In 1598, the first English convent was established in Brussels and was to be followed by a further 21 enclosed convents across Flanders and France with more than 4,000 women entering them over a 200-year period. In theory they were cut off from the outside world; however, in practice the nuns were not isolated and their contacts and networks spread widely, and their communal culture was sophisticated. Not only were the nuns influenced by continental intellectual culture but they in turn contributed to a developing English Catholic identity moulded by their experience in exile. During this time, these nuns and the Mary Ward sisters found outlets for female expression often unavailable to their secular counterparts, until the French Revolution and its associated violence forced the convents back to England. This interdisciplinary collection demonstrates the cultural importance of the English convents in exile from 1600 to 1800 and is the first collection to focus solely on the English convents.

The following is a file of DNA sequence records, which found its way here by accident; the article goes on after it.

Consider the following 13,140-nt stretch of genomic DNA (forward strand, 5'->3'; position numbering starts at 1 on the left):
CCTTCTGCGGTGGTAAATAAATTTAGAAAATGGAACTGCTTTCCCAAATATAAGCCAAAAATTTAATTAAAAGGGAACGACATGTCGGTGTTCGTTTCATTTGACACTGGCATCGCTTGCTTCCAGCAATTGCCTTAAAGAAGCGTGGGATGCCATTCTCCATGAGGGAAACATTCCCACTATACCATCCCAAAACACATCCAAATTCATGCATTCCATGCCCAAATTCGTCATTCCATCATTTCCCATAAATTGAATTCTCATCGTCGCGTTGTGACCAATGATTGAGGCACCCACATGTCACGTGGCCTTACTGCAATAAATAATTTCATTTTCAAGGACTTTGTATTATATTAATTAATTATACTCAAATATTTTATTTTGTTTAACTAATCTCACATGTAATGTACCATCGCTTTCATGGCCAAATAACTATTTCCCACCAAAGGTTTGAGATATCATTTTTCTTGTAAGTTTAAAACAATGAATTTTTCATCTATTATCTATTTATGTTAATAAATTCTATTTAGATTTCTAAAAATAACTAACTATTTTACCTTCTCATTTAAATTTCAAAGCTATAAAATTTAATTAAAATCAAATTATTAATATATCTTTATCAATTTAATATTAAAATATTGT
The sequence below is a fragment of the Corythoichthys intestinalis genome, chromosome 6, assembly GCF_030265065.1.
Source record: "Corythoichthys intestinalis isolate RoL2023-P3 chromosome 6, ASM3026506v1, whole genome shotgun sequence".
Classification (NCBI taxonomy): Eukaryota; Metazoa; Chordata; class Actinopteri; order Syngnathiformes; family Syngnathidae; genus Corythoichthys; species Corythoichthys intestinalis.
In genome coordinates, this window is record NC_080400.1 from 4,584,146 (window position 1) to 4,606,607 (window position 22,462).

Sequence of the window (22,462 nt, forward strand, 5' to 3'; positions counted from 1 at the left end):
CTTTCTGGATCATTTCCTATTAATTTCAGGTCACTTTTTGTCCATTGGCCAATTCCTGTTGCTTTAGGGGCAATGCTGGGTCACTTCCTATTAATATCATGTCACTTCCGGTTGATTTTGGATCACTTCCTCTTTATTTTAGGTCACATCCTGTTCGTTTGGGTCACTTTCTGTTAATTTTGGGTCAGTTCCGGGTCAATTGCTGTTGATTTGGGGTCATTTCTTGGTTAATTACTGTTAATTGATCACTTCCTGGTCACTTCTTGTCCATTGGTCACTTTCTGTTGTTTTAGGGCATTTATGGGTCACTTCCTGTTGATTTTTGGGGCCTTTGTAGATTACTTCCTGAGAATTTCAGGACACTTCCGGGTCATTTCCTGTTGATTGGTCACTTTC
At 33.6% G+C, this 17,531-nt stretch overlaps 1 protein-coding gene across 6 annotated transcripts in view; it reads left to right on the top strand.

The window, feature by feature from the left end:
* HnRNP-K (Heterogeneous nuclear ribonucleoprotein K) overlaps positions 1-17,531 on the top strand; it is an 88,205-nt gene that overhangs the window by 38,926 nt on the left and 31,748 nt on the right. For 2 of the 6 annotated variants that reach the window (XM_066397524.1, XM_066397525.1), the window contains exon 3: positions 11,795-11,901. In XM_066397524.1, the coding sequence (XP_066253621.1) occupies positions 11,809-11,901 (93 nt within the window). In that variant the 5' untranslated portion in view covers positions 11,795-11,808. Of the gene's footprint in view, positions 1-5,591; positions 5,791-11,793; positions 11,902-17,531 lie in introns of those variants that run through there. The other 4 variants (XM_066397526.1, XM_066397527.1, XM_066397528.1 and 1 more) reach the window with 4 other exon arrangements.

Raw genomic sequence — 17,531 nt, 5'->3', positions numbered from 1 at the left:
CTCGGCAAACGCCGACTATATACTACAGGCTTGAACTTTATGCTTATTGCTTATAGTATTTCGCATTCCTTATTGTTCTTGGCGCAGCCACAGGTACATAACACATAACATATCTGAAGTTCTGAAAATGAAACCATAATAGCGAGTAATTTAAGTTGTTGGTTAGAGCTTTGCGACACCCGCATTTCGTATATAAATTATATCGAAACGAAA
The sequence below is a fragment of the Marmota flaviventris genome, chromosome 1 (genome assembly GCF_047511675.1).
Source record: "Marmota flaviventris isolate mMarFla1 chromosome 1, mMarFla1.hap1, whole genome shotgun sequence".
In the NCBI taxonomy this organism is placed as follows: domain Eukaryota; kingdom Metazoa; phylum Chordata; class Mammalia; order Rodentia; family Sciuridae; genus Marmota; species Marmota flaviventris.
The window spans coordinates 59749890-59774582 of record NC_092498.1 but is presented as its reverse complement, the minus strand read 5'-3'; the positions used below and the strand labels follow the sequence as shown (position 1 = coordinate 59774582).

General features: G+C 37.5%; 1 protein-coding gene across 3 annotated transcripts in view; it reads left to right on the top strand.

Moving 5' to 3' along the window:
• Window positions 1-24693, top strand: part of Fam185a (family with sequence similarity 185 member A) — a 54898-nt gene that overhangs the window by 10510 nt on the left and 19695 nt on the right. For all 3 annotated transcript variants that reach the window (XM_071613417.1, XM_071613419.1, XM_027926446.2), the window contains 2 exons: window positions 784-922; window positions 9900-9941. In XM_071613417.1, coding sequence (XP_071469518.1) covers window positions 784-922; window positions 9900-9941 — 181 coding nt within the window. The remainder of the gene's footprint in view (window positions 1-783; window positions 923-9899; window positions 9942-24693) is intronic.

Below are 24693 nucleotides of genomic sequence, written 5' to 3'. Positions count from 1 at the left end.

’This is an important book in many respects. The editors have assembled fourteen chapters that bring together in one volume much impressive work that has been undertaken recently… The volume is exceptionally well-presented… An unexpected delight in a work of this nature is the collection of twenty-eight colour illustrations - many of them never seen widely before or never seen in colour… this is a book not to be missed by all with an interest in Catholic history, women’s history, cultural history, the history of female religious, or just ’history’ in this period.' Historians of Women Religious of Britain and Ireland '… the book is beautifully produced and contains twenty-eight stunning color plates… the collection as a whole inaugurates an exciting new era in scholarship on the exilic convents, and will no doubt prove to be invaluable to researchers in religious history, women’s literature, book history, art history, and musicology.' Recusant History 'The studies presented here will, therefore, offer food for thought for scholars in history, art history, literature, and religion, and ensure that the English convents on the Continent can no longer be isolated from early modern scholarship.' Renaissance Quarterly 'Caroline Bowden and James E. Kelly have produced a much-needed and very useful collection of essays. … that any early modern British historian should have on their shelf, because it paves the way for further work on the Catholic component of the "British problem:'' Sixteenth Century Journal 'This lively and far-ranging interdisciplinary collection performs a remarkable service in bringing to public attention a group whose lives and works have long been victim to history's silencing of women … a welcome addition to an invaluable body of scholarship.' Journal of Jesuit Studies ’This volume makes an invaluable contribution to the history of early modern women, and is a vital text for scholars of early modern literature, women’s